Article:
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Merkel told the party that this will be her final parliamentary term as chancellor, the dpa news agency reported, citing unidentified party sources.

The world was a different place in April 2000 when a young Angela Merkel toasted victory as she was elected leader of the Christian Democratic Union party.

According to the outlet, the German Chancellor, who has been chairwoman of the CDU for 18 years, has decided not to run again for the party leadership at a conference in early December.

She told a closed Christian Democratic Union (CDU) leadership meeting on Monday morning that she would not run as its chair in December, Deutsche Welle and Bloomberg reported.

She now governs Germany in a "grand coalition" of what traditionally have been the country's biggest parties - the CDU, Bavaria's conservative Christian Social Union, and the center-left Social Democrats.

Ms Merkel's decision follows a drop in support in a state election in Hesse, the second such electoral setback for her conservative alliance.

The Social Democrats only reluctantly entered Merkel's fourth-term national government in March, and many are dismayed by what has happened since.

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The surprise news comes a day after the CDU and its junior federal coalition partner the Social Democrats (SPD) suffered heavy losses in an election in the state of Hesse, just two weeks after a similar drubbing in Bavaria.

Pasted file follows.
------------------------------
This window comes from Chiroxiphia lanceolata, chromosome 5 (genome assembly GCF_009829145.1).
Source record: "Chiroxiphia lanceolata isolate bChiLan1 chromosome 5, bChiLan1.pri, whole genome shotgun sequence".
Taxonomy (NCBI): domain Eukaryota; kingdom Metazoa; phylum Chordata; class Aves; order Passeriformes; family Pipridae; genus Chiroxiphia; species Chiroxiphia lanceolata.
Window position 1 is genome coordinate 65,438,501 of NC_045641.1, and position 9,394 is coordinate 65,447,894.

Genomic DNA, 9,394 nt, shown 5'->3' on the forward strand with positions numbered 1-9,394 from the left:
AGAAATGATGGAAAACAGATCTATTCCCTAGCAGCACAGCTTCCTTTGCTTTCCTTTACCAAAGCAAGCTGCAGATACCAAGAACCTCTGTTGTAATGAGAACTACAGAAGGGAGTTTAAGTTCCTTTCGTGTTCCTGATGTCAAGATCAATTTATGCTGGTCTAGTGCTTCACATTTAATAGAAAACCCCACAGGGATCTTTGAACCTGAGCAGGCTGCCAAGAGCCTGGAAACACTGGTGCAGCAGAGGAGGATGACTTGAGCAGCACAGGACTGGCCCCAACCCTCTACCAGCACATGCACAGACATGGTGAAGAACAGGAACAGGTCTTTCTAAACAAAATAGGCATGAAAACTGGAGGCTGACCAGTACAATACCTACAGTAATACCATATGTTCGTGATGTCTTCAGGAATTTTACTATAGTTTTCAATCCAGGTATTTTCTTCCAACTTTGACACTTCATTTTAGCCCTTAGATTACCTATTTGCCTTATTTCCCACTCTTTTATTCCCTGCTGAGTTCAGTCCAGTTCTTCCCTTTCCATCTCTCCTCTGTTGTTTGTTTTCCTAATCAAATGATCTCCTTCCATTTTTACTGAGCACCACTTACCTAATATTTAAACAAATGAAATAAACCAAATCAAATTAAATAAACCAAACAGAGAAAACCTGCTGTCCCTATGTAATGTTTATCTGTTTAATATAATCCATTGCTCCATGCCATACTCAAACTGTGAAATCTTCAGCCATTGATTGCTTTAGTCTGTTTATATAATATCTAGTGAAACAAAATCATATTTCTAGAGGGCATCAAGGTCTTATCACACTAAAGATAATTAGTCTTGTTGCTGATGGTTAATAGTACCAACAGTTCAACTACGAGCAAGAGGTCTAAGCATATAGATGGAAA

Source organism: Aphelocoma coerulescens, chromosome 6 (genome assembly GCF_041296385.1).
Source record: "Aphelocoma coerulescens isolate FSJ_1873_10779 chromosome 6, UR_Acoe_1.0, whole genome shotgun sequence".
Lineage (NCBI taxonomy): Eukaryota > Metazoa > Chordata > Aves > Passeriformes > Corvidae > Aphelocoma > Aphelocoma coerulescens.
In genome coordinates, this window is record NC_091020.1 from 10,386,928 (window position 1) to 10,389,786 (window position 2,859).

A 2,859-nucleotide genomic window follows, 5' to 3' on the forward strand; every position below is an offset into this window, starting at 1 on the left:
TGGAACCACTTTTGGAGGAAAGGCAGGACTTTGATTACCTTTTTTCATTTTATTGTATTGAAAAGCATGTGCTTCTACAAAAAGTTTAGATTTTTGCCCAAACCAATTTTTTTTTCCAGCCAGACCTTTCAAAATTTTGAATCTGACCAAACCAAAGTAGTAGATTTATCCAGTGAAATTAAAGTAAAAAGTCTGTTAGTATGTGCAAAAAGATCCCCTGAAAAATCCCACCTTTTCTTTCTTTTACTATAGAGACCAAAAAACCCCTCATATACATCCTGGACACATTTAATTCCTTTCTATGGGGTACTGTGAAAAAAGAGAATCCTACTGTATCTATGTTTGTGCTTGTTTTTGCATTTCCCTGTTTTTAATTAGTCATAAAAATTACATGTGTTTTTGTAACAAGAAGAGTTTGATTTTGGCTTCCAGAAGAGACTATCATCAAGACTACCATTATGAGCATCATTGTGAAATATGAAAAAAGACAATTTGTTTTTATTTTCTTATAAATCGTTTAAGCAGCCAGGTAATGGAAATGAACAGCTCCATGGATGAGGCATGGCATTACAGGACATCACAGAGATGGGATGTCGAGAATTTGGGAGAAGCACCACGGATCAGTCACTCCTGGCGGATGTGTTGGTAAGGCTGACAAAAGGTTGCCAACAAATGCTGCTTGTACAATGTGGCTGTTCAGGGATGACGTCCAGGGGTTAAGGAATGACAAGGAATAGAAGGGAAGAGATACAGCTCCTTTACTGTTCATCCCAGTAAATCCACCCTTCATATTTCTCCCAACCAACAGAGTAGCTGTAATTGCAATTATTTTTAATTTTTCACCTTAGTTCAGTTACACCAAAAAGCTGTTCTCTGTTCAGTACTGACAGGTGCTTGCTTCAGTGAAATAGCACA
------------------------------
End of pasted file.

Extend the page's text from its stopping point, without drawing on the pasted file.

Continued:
Merkel has been in a hard position since September 2017, when a national election left her party without an overall majority.

Ms Nahles is also feeling the heat from party members still disgruntled with her decision to join Ms Merkel instead of fulfilling an election promise to sit in opposition if they fail to win the federal vote.

Political commentators believe if she split the two positions it would leave her sitting as a lame duck and it is unclear how long she could survive.

Following the close election results, the SPD's leader, Andrea Nahles, has announced a mid-term review of the current coalition government next year, taking the declining voting numbers as a sign that the German electorate is growing exhausted of the coalition's constant in-fighting and lack of progress on bringing legislative change to Germany.

Hesse's conservative governor, Volker Bouffier, told supporters that "the message this evening to the parties in the government in Berlin is clear: people want less argument, more objectivity, more solutions". It is the latest in a line of weak performances for parties in Merkel's ruling coalition, signalling a broader shift in German politics. Nahles' comments show the SPD will put more pressure on the conservatives to deliver policy results for the center-left party.


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